By Jennie Hastings Stancu
[Savvy Self-Care]

The desire to help people release their pain and heal is what draws most of us to the massage and bodywork profession. This is a wonderful mission and yet it can be a challenge to keep something as intimate as physical touch contained in a professional manner.
This is where boundaries come in. As massage therapists and bodyworkers we must be clear and consistent with our boundaries in order to protect our clients and ourselves. This may feel like an insurmountable challenge. Boundaries may feel rigid and unyielding, which is the opposite of the result we are hoping to create in our clients’ bodies.
But let me assure you, having strong boundaries enhances your clients’ abilities to relax. When your clients trust they are in safe, capable hands, and when they are not wondering about things left unmentioned, then you have created the perfect place from which to begin the healing process.

Square One
Establishing boundaries starts from the very beginning. You can do this by being clear in your early communication about the hours you work, the way you accept payment, and the results people can expect.
I find that nothing is better at establishing certain boundaries than having policies in writing for clients to read and sign before we start working together.
On my client policies form, I give information about my missed appointment policy, severe weather closings, and payment policies. There is also a disclaimer that clearly states my scope of practice—both what I do, and what I don’t do. This form not only spells out everything about the business side of our relationship, it also sets the stage for what will happen in our therapeutic relationship.
The next way I create boundaries is by establishing certain practices that act as a cue both to myself and to my client. This includes little things: the words I say before they get on the table, how and when I use music, and the offer of water after a treatment. These details all serve to create the therapeutic container. Having some consistencies in your routine provides structure to the magical mystery of healing.
Being punctual and consistent with time also helps to clarify boundaries. Most people are on a schedule and they need to be able to trust that they can come in for an appointment with you, fully let go for the allotted time, and that you will bring them back from their relaxation in time for them to be available for their next commitments.
These basic boundaries of written policies, consistent practices, and honoring time are foundational and should be a part of the way you interact with all clients.

Special Circumstances
But what happens when the person you are seeing has been through an intense emotional trauma, like a wounded warrior, or a victim of violent crime? How do you feel the pain their experience has created in their bodies without letting it affect you? What do you do if your own emotions are triggered?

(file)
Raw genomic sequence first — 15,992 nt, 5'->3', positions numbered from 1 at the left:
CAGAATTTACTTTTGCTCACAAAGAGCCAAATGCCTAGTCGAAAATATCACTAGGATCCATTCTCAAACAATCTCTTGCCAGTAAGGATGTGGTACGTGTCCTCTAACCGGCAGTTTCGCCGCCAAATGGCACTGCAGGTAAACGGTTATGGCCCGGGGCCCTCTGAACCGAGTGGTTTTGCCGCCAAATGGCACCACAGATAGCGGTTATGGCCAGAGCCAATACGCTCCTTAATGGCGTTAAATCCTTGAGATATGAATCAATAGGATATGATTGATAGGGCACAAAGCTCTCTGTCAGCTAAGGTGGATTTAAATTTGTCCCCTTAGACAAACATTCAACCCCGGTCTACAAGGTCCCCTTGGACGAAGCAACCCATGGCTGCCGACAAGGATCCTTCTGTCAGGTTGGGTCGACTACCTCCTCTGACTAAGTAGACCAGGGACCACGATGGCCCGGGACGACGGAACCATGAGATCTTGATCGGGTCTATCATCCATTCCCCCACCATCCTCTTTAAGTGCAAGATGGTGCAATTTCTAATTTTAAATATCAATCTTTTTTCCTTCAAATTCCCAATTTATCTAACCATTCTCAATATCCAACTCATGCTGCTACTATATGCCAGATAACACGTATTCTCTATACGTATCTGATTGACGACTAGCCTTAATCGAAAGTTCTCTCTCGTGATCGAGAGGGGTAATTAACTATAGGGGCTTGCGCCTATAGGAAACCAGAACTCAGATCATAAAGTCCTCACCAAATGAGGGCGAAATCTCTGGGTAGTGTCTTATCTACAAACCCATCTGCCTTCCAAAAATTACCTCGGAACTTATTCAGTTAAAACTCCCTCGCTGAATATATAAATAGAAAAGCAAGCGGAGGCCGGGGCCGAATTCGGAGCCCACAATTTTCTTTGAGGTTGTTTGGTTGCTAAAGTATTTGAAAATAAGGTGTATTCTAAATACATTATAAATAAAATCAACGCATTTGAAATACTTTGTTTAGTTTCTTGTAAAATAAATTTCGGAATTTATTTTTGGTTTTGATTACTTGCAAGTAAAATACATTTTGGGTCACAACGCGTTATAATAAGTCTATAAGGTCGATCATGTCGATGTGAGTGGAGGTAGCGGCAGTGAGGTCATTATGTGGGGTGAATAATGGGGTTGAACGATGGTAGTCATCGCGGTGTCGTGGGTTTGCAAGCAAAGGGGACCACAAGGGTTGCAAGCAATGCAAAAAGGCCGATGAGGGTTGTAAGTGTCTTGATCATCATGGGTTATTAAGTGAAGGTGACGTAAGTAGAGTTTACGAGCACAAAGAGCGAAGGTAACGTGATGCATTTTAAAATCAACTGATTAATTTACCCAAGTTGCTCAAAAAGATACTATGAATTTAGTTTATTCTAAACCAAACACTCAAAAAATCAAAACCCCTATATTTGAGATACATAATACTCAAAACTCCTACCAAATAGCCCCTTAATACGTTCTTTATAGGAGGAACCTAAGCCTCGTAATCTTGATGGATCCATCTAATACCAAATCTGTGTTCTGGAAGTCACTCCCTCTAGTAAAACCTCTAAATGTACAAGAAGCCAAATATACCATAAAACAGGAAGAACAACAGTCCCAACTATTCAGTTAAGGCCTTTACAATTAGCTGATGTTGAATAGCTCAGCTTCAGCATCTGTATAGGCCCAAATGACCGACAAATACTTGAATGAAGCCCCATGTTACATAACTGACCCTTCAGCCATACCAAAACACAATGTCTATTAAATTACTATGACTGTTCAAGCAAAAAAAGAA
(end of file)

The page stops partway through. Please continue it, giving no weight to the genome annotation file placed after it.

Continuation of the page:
The short answer is, you let it be about them.
It is possible to “feel into” another and extrapolate what they are feeling without making it an emotional burden for yourself. You can know the pain they feel without making it your own. Even if you’ve been through something similar in the past. Even if your heart breaks for them. Remember, it’s not about you, it’s about them.
If you find that working with a traumatized survivor is difficult for you, you may need to take a step back and evaluate. Can you strengthen your boundaries and find the detachment necessary to support them without taking on their feelings? The answer might be no, in which case the best thing to do is refer them to someone you think may be better able to help. But if the answer is yes, there are some things you can do to help yourself feel stronger.
Spend extra time on self-care. Make sure you eat a solid breakfast, and take a moment to meditate, stretch, and move your body before you begin working. Write down your feelings, or three “I am …” statements in your journal. Review your own policies and mission statement. Say a prayer asking for protection and guidance, if you find this helpful.
If you’ve been through something similar to your client, do not assume you have a better understanding of how they feel because of your experience. People respond to similar situations in different ways. Do not impose your feelings on them. Do not slip into their experience.
If your clients need to talk about their feelings, know where to draw the line. Some verbal release can be very helpful in a massage, but if you feel your client is beginning to use you as a counselor, it is time to refer them to a psychotherapist. This can be a delicate interaction, but if you hand them the business card of someone you trust to help them, you might simply say, “I think so-and-so could be a great addition to your support network.”

Holding Space
What if a client has an emotional response on the table? Let them have it. Do not judge or impose anything onto their experience. Don’t make it about you. Hold the container. Breathe. Feel your feet on the floor. Draw your experience back into yourself. Let them have their experience. Honor them by creating a safe space for their pain to be released.
I like to imagine pain being sent as energy to a cosmic compost heap deep in the earth, where it is broken down and recycled into something new and more useful.
Your boundaries are like the walls of a beautiful, sacred vessel. By strengthening the walls, you protect your client, yourself, and the flow of healing energy. It may take some practice and some regular tweaking, but not only can you do it, it will make you better. 

Jennie Hastings Stancu, LMT, is the author of The Inspired Massage Therapist (Massage Blossom Books, 2012). She lives in Portland, Maine, where she practices massage, yoga, and coaching with clients, and sings to herself for fun. Find out more at